POLITICS

First Nations to 'resist' complying with financial transparency act

11/25/2014 03:02 EST | Updated 01/25/2015 05:59 EST
Three Western Treaty First Nations say they will "resist" the federal government's order to comply with the financial transparency act by tomorrow or risk losing federal funding.

The government tells CBC News that 84 First Nations bands have until Wednesday to post their audited financial statements for the last fiscal year, including the salaries and expenses of their chiefs and councillors.

Under the First Nations Financial Transparency Act, First Nations had 120 days after the first quarter to comply with the new rules.  In August, the government gave those holding out another 120 days to meet the new requirements.

First Nations from Treaties 4, 6 and 7 say the federal government is "threatening to withhold funding for non-essential services on Nov. 26" and that if they still don't comply after that, "funding for essential services will cease on Dec. 12."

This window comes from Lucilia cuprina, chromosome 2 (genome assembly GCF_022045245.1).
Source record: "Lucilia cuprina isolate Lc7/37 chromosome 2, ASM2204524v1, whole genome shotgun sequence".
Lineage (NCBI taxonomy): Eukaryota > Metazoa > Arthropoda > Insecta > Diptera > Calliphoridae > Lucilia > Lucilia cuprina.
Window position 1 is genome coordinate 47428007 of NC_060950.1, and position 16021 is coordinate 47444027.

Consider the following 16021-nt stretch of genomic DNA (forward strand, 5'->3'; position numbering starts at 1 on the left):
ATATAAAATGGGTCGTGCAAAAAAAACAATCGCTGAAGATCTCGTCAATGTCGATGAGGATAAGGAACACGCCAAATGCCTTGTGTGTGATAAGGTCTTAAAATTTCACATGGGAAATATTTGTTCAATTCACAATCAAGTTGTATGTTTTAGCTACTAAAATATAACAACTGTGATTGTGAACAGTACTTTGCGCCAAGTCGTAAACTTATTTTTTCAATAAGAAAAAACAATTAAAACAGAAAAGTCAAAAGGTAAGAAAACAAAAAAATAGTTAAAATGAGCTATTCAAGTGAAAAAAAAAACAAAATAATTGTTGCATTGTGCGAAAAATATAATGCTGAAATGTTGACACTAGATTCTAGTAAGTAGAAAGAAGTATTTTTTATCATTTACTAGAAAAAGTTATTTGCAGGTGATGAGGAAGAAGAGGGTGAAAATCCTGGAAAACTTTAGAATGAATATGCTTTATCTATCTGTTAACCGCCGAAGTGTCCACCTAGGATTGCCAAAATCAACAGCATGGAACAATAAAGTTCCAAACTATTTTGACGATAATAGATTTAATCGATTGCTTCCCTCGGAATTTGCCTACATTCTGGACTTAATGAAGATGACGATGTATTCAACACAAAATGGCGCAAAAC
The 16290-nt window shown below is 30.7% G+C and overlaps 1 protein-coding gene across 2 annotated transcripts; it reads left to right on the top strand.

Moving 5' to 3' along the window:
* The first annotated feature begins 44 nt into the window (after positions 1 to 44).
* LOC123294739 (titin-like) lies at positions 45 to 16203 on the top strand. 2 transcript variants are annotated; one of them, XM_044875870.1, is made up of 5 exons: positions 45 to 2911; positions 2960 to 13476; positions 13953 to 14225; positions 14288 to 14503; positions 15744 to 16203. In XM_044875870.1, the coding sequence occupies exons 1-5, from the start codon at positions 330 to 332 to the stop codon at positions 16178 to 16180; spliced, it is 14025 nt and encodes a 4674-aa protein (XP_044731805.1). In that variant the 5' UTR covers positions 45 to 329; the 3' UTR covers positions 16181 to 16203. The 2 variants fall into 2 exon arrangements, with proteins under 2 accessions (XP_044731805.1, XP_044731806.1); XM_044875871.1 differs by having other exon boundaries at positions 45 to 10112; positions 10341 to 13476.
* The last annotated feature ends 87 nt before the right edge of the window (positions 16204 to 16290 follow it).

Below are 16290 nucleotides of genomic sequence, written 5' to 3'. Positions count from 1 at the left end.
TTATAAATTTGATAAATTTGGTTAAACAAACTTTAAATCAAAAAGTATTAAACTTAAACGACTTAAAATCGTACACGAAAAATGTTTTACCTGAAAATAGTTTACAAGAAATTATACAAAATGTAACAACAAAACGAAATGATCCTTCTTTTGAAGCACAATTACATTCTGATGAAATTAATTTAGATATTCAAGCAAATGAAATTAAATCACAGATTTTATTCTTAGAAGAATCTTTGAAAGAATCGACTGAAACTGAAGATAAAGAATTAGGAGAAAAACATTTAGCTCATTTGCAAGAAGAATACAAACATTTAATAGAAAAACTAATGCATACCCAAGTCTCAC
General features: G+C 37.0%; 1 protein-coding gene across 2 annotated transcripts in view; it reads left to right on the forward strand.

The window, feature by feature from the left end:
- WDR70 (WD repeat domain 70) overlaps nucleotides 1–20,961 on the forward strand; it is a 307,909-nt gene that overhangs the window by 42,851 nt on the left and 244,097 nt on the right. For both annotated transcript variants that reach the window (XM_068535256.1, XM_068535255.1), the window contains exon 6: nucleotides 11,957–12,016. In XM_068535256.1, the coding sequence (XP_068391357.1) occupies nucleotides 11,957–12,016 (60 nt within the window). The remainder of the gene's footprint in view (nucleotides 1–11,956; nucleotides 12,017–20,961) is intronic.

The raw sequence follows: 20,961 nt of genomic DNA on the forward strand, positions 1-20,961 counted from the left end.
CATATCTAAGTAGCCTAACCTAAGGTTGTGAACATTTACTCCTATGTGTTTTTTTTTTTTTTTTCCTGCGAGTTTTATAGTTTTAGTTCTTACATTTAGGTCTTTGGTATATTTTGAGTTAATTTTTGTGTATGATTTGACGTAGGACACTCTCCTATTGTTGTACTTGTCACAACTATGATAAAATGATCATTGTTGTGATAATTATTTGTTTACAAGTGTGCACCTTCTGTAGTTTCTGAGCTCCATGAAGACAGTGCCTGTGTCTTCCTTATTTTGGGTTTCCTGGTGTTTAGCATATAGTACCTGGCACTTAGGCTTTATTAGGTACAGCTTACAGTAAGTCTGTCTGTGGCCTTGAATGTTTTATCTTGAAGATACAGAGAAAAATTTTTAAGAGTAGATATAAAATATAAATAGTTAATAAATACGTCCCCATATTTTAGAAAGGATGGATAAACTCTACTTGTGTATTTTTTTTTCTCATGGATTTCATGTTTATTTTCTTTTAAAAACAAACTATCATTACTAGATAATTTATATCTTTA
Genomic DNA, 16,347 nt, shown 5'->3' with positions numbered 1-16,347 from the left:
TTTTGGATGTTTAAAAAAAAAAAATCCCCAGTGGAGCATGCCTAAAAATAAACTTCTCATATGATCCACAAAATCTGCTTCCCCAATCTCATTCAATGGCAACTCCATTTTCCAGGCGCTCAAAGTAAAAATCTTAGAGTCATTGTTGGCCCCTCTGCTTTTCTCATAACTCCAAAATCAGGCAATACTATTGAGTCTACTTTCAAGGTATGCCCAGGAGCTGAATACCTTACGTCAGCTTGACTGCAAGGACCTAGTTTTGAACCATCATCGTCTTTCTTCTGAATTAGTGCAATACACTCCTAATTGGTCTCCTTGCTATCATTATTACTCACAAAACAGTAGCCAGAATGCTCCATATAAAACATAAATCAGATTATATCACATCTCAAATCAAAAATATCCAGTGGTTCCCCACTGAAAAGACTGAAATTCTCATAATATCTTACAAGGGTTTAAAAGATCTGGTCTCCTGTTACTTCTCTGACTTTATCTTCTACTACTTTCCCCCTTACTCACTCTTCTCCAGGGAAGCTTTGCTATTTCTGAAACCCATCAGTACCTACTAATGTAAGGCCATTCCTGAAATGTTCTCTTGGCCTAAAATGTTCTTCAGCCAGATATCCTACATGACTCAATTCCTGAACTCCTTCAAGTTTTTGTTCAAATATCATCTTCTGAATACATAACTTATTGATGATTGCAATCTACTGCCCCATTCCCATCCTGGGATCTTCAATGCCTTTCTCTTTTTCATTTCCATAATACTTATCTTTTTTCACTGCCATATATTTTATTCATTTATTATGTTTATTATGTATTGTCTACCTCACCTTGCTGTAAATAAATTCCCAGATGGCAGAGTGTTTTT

"This tactic is designed to force local compliance to an unjust law by denying families access to essential programs and services," the Treaty First Nations in Alberta, Saskatchewan and Manitoba said in a written statement on Tuesday.

The office of Aboriginal Affairs Minister Bernard Valcourt said bands who had not complied by August were sent "several formal reminders."

"If there is no resolution, for bands that are refusing to comply with the law, the government will take action... which could include withholding of funding," Valcourt's office said in an email.

"This law was put in place to ensure that First Nation band members have access to the information they require and deserve about basic financial management practices of their chief and council, and to empower them to ensure band revenues are being used for their benefit."